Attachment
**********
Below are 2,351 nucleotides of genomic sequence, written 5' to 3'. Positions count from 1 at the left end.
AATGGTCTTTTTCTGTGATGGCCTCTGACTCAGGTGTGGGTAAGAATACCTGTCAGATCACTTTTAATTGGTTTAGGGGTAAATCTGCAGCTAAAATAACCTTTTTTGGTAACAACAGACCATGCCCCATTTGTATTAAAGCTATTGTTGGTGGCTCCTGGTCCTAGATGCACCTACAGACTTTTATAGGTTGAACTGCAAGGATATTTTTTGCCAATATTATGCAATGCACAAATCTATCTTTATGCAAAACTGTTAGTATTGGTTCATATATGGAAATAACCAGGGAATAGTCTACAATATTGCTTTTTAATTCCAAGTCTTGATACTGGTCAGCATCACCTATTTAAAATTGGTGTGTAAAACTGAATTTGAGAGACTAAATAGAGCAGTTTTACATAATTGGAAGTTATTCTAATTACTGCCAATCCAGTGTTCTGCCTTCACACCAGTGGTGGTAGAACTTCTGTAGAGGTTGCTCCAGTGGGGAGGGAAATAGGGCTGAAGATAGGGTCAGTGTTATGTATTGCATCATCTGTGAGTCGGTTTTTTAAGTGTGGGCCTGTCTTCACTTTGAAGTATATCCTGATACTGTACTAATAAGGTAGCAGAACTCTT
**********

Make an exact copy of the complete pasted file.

Below are 2,351 nucleotides of genomic sequence, written 5' to 3'. Positions count from 1 at the left end.
AATGGTCTTTTTCTGTGATGGCCTCTGACTCAGGTGTGGGTAAGAATACCTGTCAGATCACTTTTAATTGGTTTAGGGGTAAATCTGCAGCTAAAATAACCTTTTTTGGTAACAACAGACCATGCCCCATTTGTATTAAAGCTATTGTTGGTGGCTCCTGGTCCTAGATGCACCTACAGACTTTTATAGGTTGAACTGCAAGGATATTTTTTGCCAATATTATGCAATGCACAAATCTATCTTTATGCAAAACTGTTAGTATTGGTTCATATATGGAAATAACCAGGGAATAGTCTACAATATTGCTTTTTAATTCCAAGTCTTGATACTGGTCAGCATCACCTATTTAAAATTGGTGTGTAAAACTGAATTTGAGAGACTAAATAGAGCAGTTTTACATAATTGGAAGTTATTCTAATTACTGCCAATCCAGTGTTCTGCCTTCACACCAGTGGTGGTAGAACTTCTGTAGAGGTTGCTCCAGTGGGGAGGGAAATAGGGCTGAAGATAGGGTCAGTGTTATGTATTGCATCATCTGTGAGTCGGTTTTTTAAGTGTGGGCCTGTCTTCACTTTGAAGTATATCCTGATACTGTACTAATAAGGTAGCAGAACTCTT